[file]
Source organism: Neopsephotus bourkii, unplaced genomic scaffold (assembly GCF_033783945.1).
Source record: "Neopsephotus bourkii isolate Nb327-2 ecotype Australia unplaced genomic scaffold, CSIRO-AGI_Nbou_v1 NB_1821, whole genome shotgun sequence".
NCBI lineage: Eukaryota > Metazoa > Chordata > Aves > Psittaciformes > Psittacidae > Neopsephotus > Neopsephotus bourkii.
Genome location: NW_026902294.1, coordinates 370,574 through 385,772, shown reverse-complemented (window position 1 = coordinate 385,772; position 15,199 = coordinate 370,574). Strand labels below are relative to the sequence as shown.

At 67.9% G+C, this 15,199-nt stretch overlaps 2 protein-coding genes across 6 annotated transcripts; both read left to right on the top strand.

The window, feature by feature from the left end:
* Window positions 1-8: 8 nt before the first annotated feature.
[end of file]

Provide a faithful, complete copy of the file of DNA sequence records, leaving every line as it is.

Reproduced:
Source organism: Neopsephotus bourkii, unplaced genomic scaffold (assembly GCF_033783945.1).
Source record: "Neopsephotus bourkii isolate Nb327-2 ecotype Australia unplaced genomic scaffold, CSIRO-AGI_Nbou_v1 NB_1821, whole genome shotgun sequence".
NCBI lineage: Eukaryota > Metazoa > Chordata > Aves > Psittaciformes > Psittacidae > Neopsephotus > Neopsephotus bourkii.
Genome location: NW_026902294.1, coordinates 370,574 through 385,772, shown reverse-complemented (window position 1 = coordinate 385,772; position 15,199 = coordinate 370,574). Strand labels below are relative to the sequence as shown.

At 67.9% G+C, this 15,199-nt stretch overlaps 2 protein-coding genes across 6 annotated transcripts; both read left to right on the top strand.

The window, feature by feature from the left end:
* Window positions 1-8: 8 nt before the first annotated feature.